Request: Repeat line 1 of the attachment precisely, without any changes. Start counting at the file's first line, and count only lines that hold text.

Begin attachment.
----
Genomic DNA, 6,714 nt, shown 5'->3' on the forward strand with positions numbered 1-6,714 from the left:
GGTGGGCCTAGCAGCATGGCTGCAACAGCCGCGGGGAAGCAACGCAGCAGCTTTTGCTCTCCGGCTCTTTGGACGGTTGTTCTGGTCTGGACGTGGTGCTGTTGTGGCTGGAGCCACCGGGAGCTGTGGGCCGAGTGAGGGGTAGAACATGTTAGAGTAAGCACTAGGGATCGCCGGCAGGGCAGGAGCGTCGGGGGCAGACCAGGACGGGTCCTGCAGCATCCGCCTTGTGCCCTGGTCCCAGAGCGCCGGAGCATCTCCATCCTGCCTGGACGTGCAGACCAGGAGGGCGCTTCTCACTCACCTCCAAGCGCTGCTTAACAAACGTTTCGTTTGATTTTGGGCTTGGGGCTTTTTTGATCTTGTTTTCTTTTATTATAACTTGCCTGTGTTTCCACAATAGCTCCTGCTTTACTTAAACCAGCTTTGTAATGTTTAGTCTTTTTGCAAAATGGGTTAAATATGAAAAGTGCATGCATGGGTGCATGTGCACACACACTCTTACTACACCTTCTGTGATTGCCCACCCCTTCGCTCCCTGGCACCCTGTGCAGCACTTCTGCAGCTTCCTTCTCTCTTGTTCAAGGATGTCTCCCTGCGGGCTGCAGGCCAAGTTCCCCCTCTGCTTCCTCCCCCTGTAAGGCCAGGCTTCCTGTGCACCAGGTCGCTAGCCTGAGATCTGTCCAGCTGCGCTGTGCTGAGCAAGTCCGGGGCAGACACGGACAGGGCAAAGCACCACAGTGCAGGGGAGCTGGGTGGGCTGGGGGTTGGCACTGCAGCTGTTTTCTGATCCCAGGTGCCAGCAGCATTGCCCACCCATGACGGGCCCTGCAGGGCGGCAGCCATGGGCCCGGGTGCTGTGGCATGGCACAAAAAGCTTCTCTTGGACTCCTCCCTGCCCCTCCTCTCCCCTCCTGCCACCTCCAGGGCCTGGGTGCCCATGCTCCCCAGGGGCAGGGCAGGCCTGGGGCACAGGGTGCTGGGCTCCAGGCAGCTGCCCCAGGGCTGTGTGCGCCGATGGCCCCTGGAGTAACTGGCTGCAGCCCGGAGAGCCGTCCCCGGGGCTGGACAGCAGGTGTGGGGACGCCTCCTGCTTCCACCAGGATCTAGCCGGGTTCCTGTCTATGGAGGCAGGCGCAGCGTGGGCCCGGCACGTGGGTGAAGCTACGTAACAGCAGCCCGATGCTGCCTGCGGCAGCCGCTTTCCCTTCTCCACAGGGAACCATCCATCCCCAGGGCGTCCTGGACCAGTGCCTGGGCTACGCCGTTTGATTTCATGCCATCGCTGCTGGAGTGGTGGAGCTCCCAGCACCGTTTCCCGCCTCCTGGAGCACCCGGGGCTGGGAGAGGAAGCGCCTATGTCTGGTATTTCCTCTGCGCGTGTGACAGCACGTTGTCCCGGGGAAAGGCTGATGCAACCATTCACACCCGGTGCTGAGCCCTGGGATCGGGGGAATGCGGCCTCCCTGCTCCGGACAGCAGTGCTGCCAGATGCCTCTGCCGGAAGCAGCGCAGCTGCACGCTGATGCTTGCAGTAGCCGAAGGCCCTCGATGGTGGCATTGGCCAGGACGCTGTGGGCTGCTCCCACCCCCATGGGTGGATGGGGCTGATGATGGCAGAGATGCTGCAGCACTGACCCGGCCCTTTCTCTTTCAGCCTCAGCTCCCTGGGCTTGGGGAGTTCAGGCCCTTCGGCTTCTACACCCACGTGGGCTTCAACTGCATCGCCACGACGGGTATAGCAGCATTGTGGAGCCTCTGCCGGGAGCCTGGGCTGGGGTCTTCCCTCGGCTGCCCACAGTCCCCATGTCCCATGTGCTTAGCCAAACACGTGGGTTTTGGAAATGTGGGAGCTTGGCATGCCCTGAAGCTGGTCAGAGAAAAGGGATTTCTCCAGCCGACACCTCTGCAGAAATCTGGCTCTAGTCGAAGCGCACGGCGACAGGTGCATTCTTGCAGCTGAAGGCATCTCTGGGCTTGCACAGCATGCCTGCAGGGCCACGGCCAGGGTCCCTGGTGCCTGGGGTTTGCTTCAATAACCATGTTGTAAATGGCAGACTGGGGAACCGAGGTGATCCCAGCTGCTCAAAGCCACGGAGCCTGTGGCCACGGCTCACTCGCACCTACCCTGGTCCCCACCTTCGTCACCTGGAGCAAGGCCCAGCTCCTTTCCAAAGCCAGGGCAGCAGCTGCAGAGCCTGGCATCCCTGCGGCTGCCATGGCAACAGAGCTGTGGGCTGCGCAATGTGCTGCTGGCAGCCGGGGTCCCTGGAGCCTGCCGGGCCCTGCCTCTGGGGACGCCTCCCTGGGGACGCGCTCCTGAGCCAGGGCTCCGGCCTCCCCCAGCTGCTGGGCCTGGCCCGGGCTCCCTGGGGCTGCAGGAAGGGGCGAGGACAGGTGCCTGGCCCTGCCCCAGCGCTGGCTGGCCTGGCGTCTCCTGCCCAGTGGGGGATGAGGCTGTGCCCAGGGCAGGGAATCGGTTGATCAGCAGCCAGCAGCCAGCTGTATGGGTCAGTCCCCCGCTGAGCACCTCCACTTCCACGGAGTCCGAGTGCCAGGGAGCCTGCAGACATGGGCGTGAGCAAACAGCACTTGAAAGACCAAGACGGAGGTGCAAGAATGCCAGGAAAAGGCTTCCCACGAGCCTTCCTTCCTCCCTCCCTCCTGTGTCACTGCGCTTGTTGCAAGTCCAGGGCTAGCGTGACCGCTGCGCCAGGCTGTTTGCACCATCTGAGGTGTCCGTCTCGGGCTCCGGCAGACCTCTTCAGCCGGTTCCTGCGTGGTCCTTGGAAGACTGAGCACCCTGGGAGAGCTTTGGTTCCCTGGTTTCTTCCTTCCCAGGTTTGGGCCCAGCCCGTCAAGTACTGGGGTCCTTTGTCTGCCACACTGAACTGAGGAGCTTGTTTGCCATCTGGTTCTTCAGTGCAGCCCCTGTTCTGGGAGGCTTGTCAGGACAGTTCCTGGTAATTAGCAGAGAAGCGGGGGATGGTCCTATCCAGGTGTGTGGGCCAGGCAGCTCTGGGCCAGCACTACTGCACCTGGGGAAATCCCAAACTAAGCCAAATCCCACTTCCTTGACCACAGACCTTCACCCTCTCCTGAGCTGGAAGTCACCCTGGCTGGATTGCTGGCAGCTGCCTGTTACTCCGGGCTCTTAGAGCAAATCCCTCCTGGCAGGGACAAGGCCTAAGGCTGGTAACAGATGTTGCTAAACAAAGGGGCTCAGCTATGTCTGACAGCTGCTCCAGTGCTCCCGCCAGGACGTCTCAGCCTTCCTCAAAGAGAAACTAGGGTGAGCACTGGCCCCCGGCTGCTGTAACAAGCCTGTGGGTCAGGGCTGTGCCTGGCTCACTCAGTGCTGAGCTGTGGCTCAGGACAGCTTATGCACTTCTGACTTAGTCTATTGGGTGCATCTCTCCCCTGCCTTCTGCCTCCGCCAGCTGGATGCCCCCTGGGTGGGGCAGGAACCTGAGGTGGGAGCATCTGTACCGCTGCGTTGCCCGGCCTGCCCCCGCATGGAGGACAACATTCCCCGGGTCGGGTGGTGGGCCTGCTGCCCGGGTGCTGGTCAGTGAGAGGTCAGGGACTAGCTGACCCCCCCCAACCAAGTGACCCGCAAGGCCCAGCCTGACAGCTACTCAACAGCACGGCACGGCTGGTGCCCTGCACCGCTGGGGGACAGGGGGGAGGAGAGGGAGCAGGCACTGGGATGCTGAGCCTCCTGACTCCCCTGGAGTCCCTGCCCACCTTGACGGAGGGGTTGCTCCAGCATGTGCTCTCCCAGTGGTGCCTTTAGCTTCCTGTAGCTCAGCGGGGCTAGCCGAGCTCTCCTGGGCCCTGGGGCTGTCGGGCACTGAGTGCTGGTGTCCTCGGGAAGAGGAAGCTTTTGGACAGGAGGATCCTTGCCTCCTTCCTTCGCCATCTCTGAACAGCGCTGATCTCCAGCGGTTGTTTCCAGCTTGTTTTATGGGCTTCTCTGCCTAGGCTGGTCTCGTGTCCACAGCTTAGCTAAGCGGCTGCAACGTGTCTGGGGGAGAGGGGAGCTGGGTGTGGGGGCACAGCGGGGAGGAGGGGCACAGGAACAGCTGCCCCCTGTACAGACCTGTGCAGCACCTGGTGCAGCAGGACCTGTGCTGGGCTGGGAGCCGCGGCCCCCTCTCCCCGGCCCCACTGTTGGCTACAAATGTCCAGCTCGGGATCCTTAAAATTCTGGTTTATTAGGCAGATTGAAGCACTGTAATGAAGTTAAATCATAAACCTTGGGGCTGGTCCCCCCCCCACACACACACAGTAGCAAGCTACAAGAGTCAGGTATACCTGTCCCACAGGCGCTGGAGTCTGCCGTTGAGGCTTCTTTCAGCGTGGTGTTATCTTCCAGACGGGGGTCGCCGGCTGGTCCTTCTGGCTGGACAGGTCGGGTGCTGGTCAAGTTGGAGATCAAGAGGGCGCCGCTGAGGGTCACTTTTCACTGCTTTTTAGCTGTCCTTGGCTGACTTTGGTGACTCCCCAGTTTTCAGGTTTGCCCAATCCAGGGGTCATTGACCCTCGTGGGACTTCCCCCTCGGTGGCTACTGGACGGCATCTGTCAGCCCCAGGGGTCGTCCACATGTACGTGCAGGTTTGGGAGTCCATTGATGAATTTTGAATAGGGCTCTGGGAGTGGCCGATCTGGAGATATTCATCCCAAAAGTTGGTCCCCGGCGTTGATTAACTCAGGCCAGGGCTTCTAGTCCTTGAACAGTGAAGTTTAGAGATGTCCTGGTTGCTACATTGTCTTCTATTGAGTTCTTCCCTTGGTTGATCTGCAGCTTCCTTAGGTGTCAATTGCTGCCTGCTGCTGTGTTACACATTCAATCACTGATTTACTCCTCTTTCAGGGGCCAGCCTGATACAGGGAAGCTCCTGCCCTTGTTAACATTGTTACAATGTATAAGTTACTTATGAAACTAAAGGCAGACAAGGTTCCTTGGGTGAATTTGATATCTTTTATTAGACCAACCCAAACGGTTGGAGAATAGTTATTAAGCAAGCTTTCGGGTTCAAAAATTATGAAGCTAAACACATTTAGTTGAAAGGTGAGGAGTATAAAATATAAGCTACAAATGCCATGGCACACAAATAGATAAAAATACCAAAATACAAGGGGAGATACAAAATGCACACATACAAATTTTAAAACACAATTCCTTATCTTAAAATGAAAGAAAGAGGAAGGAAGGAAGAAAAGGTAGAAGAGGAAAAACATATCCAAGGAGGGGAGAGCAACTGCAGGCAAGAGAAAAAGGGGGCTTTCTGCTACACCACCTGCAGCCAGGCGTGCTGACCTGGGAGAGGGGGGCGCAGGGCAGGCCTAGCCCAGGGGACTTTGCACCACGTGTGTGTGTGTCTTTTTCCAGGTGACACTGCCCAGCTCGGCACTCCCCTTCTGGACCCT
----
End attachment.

Genomic DNA, 6,714 nt, shown 5'->3' on the forward strand with positions numbered 1-6,714 from the left: